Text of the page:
Five more employees of a British defense contractor with operations in Fort Wayne were indicted this week on federal charges in an alleged scheme to defraud the company through a tuition assistance program.
That brings the total number of indictments to 15 employees who allegedly stole more than $400,000 from BAE Systems from January 2013 to April 2016.
One of the workers, Andre J. Hollis, netted more than $55,000, court documents say.
The case filed in U.S. District Court in Fort Wayne says employees signed up for classes through the program but pocketed thousands of dollars in tuition money and never took the classes.
A grand jury returned indictments Dec. 19 on Hollis, Damon E. Bryant, Dawaun A. Jackson, Demarcus L. Benson, Calvin J. Howell, Tennille M. Bright, Keyana S. Brooks, Jason C. Butz, Frank J. Martin III and Leamon D. Perry. Stephanie M. Dates, David P. Rinderle Jr., Latonya D. Smith, Nicholas A. Young and Amber N. Szajna were indicted Wednesday.
The indictments do not name the company, but BAE Systems issued a statement last week confirming it fired the workers named in court documents in 2016.
Defense attorney Nikos Nakos is representing Hollis and Benson and said both attended classes – one of them at Indiana Tech. He said Thursday his clients, who have moved on to other jobs, asked him not to comment on the cases.
BAE supplies Boeing with parts for military and commercial aircraft. It operates a plant near Baer Field.
The company in 2013 changed its tuition assistance program to provide upfront payment for the cost of courses rather than reimbursement, the indictments said.
Almost immediately, court documents said, employees began to pocket tuition money.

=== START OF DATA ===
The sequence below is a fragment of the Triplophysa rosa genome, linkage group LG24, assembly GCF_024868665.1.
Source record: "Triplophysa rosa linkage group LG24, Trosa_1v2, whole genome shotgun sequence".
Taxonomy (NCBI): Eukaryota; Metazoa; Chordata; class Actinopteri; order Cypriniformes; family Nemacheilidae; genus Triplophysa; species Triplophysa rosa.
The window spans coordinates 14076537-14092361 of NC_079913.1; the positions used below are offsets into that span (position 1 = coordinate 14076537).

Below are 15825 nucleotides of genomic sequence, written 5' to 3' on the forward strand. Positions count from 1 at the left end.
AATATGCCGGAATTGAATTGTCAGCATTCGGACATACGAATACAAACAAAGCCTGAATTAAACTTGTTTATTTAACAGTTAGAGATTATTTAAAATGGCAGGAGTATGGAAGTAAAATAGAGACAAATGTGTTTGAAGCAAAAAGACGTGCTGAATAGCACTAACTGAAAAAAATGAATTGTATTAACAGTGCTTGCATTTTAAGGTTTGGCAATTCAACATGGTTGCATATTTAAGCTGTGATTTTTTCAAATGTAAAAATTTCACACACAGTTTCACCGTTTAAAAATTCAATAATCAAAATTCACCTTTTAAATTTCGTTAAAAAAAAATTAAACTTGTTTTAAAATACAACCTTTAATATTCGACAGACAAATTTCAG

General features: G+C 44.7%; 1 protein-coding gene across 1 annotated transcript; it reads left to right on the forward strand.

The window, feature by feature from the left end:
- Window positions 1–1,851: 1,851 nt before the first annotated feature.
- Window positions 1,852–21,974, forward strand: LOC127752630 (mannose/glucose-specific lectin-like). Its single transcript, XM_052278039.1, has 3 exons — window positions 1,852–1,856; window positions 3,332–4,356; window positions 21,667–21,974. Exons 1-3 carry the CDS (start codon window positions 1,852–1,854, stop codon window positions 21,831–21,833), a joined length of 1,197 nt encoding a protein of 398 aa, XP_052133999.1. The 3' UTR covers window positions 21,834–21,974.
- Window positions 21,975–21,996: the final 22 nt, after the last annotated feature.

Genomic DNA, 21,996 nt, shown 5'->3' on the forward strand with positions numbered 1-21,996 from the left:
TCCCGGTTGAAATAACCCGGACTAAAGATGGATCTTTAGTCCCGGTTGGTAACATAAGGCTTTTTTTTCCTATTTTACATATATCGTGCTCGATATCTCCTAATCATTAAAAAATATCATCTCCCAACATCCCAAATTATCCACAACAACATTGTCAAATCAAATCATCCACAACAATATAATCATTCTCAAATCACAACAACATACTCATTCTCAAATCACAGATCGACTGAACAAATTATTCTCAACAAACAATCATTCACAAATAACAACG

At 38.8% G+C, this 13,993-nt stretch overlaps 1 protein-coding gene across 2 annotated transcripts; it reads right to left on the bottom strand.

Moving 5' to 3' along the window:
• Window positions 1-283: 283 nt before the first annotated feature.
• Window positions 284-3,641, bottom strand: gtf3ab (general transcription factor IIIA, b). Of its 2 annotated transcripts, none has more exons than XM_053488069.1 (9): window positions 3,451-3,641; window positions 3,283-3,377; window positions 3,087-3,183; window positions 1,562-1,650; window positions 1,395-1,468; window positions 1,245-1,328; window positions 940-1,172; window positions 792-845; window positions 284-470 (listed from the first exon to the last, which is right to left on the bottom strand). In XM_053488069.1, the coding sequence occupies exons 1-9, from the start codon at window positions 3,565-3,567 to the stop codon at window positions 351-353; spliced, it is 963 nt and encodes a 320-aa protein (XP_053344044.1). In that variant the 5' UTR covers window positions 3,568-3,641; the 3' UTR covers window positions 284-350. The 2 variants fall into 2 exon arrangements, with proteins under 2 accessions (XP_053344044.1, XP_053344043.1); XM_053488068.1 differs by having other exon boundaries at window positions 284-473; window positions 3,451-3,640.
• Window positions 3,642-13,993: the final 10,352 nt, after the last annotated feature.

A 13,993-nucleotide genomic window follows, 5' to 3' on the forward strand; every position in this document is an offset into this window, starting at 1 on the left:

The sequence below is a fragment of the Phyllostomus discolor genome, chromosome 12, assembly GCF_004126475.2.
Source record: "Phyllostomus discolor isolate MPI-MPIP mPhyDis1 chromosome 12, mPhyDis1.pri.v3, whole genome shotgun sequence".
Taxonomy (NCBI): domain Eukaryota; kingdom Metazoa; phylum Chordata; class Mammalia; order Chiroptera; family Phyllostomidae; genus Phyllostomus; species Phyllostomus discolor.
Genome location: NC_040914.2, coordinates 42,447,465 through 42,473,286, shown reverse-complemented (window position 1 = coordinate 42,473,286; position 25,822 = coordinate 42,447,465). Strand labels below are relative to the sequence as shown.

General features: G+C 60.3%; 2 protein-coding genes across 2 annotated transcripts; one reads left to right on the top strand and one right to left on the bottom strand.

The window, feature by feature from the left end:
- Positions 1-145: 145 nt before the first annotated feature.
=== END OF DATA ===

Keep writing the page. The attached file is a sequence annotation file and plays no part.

Hollis submitted the first of four tuition assistance course requests on Jan. 4, 2013, according to court documents. Smith, who allegedly stole $27,000, submitted her first request in September 2013, court documents said.
Each of the 15 defendants is charged with fraud.
Employees were required to provide proof of registration for the courses, a tuition bill and a completion certificate when classes were completed. BAE alleges workers used software provided by the company to submit tuition assistance requests that included those items as well as grade information.
BAE spokesman Neil Franz declined to say Thursday whether he expects more employees to be charged and referred to the statement, which says the company has changed tuition assistance procedures “to ensure stronger governance for this important employee education and development tool.”
Amounts allegedly stolen by employees range from $18,750 to $55,056.
All of those charged had worked for BAE for at least three years, court documents said. Three – Dates, Howell and Smith – worked for the company for more than a decade, the indictments said.